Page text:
Queen’s Human Media Lab unveils shape-changing smartphone
Mike McLeodElectronics Human Media Lab PaperPhone Queens University
MorePhone’s flexible electronics and shape memory alloys give users visual cues to incoming messages.
Building on its previous flexible electronic creations, the PaperPhone and PaperTab, researchers at Queen’s University’s Human Media Lab have developed a new smartphone, called MorePhone, that changes shape to signal incoming phone calls, text messages or emails.
“Users are familiar with hearing their phone ring or feeling it vibrate in silent mode,” says Roel Vertegaal (School of Computing), director of the Human Media Lab at Queen’s University. “One of the problems with current silent forms of notification is that users often miss notifications when not holding their phone. With MorePhone, they can leave their smartphone on the table and observe visual shape changes when someone is trying to contact them.”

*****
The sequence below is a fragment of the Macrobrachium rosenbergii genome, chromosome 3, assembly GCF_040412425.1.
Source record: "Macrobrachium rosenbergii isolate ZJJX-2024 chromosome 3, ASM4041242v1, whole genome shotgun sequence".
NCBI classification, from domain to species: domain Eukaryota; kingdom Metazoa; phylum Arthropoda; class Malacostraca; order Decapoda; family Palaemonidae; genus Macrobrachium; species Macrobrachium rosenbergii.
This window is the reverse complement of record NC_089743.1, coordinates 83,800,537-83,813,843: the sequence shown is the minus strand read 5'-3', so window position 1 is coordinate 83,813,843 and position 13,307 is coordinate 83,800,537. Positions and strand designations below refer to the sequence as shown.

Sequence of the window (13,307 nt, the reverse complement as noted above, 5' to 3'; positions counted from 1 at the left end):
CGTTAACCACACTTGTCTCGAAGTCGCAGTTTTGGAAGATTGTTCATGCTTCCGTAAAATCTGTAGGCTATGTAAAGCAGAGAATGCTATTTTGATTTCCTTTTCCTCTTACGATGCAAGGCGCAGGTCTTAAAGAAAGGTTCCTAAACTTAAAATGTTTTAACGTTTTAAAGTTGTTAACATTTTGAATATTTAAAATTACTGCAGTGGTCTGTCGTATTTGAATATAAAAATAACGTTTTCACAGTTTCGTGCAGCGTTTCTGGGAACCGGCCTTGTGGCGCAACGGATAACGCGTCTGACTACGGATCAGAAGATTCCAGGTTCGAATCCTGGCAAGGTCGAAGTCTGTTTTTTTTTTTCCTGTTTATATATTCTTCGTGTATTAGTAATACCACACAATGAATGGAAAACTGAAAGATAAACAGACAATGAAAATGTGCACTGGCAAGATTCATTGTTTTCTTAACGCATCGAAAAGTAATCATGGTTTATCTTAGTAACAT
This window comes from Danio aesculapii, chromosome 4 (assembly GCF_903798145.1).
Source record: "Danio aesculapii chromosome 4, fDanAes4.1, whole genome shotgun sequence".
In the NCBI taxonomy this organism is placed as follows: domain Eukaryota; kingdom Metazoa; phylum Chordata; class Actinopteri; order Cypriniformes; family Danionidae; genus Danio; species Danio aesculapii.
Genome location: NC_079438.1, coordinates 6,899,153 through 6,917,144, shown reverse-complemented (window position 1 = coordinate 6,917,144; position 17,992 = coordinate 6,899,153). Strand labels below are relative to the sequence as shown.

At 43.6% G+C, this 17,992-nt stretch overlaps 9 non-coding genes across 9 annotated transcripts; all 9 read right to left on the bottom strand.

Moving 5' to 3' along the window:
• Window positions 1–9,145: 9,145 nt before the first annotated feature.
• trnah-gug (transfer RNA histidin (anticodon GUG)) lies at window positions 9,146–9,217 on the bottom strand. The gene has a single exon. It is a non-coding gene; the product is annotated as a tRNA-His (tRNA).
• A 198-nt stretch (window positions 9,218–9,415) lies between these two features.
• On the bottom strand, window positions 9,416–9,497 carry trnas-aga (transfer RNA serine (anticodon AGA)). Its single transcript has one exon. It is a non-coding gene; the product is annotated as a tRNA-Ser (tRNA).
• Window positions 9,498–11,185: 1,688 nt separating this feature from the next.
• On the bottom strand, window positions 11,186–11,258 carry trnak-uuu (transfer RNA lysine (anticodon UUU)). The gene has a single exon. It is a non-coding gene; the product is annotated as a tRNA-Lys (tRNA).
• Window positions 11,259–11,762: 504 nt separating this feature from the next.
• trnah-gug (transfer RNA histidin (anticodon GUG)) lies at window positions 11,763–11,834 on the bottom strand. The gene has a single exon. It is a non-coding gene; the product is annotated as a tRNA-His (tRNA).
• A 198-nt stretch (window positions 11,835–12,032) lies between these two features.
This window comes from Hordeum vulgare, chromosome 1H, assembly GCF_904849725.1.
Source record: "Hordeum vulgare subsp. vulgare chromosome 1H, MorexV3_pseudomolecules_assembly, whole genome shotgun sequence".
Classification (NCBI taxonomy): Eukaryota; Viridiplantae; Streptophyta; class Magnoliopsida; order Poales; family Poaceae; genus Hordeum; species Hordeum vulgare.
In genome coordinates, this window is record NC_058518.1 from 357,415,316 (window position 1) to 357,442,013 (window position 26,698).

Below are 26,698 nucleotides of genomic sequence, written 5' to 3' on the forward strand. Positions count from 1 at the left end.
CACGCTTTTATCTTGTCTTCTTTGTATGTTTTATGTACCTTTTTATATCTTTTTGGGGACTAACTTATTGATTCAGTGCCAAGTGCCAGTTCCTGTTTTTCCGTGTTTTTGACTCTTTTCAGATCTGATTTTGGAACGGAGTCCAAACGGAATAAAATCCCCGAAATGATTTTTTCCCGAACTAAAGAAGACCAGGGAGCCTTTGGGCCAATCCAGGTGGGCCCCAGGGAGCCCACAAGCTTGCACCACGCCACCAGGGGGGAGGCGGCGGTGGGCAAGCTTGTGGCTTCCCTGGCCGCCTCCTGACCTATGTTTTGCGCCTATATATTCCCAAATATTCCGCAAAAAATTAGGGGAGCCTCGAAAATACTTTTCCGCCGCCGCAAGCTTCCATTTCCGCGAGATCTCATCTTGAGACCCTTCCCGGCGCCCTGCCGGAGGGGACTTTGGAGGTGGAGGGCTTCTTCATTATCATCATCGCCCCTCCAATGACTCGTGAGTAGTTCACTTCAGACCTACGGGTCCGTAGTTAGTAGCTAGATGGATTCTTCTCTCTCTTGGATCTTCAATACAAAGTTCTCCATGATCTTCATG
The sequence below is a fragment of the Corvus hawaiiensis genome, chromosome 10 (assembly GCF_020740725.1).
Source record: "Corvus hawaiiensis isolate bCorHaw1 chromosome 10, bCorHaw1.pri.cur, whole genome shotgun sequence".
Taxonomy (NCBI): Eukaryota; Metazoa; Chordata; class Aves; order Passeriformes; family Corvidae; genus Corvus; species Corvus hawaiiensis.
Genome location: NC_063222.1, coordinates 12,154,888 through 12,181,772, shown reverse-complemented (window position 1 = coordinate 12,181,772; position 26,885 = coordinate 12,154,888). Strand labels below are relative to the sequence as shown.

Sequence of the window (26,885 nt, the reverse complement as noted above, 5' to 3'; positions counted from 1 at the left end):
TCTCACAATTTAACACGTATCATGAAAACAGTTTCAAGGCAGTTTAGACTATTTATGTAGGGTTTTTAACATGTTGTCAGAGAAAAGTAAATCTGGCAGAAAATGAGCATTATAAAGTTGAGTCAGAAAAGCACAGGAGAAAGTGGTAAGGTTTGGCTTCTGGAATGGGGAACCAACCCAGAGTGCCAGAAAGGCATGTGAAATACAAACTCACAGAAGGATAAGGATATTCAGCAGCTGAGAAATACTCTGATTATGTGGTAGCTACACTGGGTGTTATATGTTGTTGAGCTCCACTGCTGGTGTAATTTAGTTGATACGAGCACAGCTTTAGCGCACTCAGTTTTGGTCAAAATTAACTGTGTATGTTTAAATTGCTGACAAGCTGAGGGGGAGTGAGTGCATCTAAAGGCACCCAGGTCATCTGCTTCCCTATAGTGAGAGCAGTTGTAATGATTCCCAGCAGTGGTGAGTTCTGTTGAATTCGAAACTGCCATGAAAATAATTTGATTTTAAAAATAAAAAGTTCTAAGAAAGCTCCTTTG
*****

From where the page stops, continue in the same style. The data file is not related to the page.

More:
MorePhone is made of a thin, flexible plastic electronics layer — manufactured by British plastic electronics firm, Plastic Logic -– bonded to an electrophoretic E Ink display as found in eBook readers. Shape memory alloy wires, sandwiched beneath the display, contract and curl the phone’s entire body, to signal an incoming call, or a individual corner, to signal a new text message or e-mail. Corners can also repeatedly bend up and down to convey messages of greater urgency, the researchers say.
Queen’s researchers will unveil the prototype at the ACM CHI 2013 (Computer-Human Interaction) in Paris on April 29th. The annual conference is the world’s premier conference on all aspects of human-computer interaction.